A few stories stand out from the pack, and these were the ones I chose to read out loud on Halloween night. First was "The Circle" by Lewis Shiner which is a Twilight Zone-style tale of a group of people who gather to read stories on Halloween who get a surprise when one of their members decides to absent himself but sends in a story to read anyway. Viewers of the series will probably detect the twist before the end, but it is still an enjoyable read because it follows the formula so well. The other stand out is "Mask Games" by John Shirley, where a family invites a mysterious cousin over for a Halloween party and she brings a strange game for everyone to play. This one was disturbing and creepy and kept me riveted throughout its thirty-five pages.
That "Mask Games" is one of the longer offerings in October Dreams is also a bonus, as a story can generally be read in one sitting. The one exception is "Porkpie Hat" by Peter Straub, which is a seventy-odd page novella and another disappointment. The length, I think, is the main problem. Straub--known for being long-winded at times--takes far too long to relate the central story within the story and made me wish he would just get on with it. The beginning and end were of much tighter form and contained an idea I would like to see expanded upon, that of an interview with a reclusive jazz legend.
Other reviews have mentioned that F. Paul Wilson's story "Buckets"--about an abortion doctor who is terrorized by the spirits of his pre-natal victims--does not belong in this collection, due to its obvious agenda. I disagree. I think that Wilson, as a practicing physician, is simply tapping into his own fears--sort of a "what if?"--which makes the terror that much more palpable. Terror is an emotion that is not rampant in these tales, most of which are walk along the fun side of fear, while others aim merely for disturbing. Surprisingly, "Heavy Set" by Ray Bradbury is one of these. The ending does not spell out the actions of the character in question, which makes us project our own ideas--and my imagination can run wild. I would have been more comfortable with being told, but perhaps that's just an example of Bradbury's genius.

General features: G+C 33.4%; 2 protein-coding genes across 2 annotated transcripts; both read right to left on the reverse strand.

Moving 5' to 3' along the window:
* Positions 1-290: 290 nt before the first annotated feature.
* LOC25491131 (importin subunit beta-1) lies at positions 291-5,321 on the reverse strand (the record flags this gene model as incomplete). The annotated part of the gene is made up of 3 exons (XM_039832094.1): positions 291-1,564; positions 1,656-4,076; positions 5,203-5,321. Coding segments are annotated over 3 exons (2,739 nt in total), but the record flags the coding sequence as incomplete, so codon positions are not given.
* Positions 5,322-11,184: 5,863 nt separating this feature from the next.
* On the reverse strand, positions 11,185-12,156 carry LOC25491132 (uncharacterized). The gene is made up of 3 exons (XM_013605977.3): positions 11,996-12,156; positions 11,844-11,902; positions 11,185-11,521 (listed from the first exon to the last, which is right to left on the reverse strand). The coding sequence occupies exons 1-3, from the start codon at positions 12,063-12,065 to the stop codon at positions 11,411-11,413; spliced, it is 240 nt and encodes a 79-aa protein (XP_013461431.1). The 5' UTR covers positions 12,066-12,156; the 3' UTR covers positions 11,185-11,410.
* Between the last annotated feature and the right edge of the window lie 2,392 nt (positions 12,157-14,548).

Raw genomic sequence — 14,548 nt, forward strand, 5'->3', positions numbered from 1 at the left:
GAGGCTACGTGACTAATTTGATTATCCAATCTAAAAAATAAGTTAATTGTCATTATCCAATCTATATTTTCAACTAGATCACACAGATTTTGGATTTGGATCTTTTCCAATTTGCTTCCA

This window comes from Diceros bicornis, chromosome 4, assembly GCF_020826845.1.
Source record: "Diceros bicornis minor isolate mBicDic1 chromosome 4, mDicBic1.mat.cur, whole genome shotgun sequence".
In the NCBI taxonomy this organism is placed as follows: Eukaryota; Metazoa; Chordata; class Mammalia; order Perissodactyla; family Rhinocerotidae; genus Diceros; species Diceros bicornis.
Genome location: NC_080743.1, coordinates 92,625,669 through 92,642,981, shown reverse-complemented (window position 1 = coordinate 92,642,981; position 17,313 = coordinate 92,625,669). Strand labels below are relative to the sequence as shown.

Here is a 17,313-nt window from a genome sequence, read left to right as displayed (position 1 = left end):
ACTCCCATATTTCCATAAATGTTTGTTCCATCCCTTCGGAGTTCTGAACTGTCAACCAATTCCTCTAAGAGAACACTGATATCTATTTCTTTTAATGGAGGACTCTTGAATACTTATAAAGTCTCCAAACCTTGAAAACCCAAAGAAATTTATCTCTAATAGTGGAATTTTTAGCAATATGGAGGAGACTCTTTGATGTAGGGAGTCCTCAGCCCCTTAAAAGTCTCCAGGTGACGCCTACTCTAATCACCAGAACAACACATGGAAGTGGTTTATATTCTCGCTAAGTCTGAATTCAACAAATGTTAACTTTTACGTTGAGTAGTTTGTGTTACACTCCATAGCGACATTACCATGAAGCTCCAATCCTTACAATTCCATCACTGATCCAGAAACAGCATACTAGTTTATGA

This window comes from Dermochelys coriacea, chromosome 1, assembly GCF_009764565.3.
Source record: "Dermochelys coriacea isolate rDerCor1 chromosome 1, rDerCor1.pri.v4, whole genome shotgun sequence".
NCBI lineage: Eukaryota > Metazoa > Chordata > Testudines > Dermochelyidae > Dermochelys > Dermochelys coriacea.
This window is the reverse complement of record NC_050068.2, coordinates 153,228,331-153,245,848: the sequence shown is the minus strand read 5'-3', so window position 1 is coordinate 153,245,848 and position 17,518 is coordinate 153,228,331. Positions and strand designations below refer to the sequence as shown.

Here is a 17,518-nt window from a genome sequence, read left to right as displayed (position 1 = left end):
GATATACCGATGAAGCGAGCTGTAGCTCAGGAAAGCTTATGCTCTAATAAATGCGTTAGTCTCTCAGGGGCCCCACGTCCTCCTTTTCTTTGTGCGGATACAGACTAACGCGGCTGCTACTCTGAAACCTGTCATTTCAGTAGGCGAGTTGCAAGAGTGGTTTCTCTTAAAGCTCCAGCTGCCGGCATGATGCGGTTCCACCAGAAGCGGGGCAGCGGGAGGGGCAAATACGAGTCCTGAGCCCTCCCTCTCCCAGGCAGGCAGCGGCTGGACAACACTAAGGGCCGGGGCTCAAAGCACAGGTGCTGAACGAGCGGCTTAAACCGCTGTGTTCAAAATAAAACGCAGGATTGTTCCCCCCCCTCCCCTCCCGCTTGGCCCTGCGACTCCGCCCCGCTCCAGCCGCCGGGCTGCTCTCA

October Dreams is certainly worth the cover price (although the last time I checked it was available for much less from Book Closeouts.com, where I bought my copy along with Chizmar's other collections, The Best of Cemetery Dance, Volumes One and Two). It is perfect reading for the week before Halloween (I know, that's when I read it) as it really gets the reader in the spirit of the holiday. Plus, the reading list ("Trick-or-Read" by Stefan Dziemianowicz) and film list ("'First of all, It Was October...'" by Gary Braunbeck) give other suggestions for holiday entertainment to be relished after you've finished with this wonderful book.